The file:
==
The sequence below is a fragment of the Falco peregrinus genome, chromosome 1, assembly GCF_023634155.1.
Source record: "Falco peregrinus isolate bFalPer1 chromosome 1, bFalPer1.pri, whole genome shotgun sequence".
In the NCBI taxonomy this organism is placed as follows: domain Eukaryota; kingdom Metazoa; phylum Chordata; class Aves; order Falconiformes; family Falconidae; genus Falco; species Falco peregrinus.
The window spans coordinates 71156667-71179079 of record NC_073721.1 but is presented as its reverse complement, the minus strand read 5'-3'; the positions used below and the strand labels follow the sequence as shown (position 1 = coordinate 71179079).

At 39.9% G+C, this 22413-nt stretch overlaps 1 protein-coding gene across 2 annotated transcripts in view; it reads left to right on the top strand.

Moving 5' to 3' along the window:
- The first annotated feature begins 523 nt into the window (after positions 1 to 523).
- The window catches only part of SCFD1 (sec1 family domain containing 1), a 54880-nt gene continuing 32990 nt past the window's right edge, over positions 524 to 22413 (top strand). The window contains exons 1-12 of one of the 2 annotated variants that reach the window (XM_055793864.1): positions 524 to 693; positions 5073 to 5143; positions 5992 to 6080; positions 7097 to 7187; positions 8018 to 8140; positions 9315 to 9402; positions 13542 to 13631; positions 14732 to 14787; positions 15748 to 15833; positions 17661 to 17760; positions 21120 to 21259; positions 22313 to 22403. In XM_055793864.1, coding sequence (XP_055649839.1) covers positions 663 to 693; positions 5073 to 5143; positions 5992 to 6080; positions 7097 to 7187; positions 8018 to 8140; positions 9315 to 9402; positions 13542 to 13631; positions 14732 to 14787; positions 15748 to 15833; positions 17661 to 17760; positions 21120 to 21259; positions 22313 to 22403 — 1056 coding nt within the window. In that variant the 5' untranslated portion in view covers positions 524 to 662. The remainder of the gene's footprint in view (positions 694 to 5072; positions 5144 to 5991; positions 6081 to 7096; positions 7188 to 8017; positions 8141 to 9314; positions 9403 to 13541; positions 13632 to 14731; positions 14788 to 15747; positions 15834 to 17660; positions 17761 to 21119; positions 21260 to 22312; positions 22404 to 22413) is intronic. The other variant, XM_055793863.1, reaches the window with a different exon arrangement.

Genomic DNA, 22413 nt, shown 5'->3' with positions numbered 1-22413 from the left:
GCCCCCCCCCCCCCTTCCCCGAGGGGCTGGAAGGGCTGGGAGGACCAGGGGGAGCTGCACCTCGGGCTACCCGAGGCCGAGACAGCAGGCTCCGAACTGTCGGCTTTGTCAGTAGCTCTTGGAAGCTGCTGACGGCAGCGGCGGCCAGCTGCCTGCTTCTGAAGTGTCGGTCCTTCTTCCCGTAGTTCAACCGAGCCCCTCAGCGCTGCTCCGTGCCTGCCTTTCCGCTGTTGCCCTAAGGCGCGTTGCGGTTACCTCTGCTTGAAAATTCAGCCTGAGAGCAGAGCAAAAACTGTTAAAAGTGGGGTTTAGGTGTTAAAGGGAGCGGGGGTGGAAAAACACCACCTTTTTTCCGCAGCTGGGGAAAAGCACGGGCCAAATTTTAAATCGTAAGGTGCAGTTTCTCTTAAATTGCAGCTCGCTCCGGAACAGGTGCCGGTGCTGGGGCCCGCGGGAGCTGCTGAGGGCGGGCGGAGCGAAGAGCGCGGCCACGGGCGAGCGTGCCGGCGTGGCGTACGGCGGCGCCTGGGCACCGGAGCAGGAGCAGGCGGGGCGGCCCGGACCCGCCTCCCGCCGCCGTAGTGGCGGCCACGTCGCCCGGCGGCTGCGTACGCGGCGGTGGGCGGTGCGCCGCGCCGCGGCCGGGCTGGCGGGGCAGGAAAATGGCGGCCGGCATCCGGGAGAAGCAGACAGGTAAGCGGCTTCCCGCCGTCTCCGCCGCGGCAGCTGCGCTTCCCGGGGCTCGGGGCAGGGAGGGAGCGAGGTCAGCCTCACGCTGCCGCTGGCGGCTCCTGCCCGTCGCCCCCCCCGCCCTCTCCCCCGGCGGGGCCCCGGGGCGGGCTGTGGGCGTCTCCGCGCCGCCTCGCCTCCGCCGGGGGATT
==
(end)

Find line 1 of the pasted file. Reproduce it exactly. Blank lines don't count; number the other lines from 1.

The sequence below is a fragment of the Falco peregrinus genome, chromosome 1, assembly GCF_023634155.1.